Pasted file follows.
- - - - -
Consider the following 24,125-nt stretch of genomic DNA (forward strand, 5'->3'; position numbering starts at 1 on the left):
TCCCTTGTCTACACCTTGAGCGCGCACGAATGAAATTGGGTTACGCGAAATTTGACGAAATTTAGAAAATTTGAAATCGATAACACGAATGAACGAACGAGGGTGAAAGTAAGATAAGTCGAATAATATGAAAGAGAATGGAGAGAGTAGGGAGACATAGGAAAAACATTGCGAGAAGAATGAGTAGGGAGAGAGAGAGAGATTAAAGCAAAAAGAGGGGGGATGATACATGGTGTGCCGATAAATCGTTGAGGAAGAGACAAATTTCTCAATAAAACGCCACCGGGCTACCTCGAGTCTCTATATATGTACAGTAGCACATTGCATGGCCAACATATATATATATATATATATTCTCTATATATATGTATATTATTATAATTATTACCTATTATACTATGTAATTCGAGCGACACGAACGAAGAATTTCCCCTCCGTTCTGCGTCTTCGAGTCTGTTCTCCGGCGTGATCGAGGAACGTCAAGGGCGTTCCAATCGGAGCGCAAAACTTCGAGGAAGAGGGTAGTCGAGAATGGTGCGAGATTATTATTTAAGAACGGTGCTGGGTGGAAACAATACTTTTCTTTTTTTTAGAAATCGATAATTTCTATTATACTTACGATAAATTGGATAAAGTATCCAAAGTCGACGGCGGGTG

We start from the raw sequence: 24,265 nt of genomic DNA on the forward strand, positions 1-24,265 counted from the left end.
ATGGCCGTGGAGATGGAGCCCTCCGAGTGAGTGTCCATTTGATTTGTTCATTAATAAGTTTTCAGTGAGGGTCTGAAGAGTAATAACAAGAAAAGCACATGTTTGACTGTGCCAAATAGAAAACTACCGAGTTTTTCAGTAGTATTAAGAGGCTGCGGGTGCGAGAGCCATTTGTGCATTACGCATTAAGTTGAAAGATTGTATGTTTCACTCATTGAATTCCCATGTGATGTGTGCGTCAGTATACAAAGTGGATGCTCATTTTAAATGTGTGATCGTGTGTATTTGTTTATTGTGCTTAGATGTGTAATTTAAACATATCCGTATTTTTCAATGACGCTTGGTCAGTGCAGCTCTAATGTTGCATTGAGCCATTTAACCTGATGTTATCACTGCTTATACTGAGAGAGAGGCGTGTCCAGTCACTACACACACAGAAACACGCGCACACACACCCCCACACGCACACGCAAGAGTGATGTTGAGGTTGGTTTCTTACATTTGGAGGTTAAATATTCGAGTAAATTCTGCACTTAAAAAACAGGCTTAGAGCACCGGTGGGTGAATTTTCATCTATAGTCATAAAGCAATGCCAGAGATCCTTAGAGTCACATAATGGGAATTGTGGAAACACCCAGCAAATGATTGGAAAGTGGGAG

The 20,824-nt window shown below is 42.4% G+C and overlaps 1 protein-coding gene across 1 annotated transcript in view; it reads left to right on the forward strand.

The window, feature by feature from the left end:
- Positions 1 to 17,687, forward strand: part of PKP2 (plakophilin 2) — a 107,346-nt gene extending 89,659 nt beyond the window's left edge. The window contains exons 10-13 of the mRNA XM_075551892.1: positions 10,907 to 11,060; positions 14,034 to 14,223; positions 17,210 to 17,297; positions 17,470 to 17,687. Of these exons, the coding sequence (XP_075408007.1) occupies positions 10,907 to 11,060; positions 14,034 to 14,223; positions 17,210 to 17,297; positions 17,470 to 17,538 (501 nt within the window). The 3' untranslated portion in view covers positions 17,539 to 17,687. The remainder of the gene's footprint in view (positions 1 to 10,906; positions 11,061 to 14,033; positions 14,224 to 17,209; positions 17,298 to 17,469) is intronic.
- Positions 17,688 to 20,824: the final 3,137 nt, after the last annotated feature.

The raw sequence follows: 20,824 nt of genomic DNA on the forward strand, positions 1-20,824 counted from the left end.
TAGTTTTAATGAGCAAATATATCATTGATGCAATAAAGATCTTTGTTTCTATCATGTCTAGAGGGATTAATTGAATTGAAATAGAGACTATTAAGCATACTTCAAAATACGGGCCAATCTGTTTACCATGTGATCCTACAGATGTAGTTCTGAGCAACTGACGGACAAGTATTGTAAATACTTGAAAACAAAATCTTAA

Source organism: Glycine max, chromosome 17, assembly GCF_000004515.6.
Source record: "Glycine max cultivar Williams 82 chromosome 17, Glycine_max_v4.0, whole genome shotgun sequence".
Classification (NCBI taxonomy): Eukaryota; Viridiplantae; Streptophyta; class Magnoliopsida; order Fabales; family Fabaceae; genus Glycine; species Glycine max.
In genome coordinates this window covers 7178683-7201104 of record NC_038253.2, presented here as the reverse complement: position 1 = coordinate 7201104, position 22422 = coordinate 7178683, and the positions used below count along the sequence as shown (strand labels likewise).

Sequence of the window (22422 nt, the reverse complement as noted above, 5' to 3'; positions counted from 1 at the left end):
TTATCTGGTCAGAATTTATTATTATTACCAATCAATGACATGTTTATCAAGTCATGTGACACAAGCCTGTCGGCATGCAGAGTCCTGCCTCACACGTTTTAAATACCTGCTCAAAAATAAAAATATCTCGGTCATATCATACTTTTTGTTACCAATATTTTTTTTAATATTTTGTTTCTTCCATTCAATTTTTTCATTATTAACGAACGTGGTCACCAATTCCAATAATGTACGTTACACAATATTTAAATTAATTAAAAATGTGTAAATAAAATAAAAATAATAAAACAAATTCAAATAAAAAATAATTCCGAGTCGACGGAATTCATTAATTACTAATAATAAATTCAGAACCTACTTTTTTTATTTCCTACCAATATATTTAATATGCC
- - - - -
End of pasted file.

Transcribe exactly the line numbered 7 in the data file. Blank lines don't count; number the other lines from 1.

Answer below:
- Positions 1 to 17,687, forward strand: part of PKP2 (plakophilin 2) — a 107,346-nt gene extending 89,659 nt beyond the window's left edge. The window contains exons 10-13 of the mRNA XM_075551892.1: positions 10,907 to 11,060; positions 14,034 to 14,223; positions 17,210 to 17,297; positions 17,470 to 17,687. Of these exons, the coding sequence (XP_075408007.1) occupies positions 10,907 to 11,060; positions 14,034 to 14,223; positions 17,210 to 17,297; positions 17,470 to 17,538 (501 nt within the window). The 3' untranslated portion in view covers positions 17,539 to 17,687. The remainder of the gene's footprint in view (positions 1 to 10,906; positions 11,061 to 14,033; positions 14,224 to 17,209; positions 17,298 to 17,469) is intronic.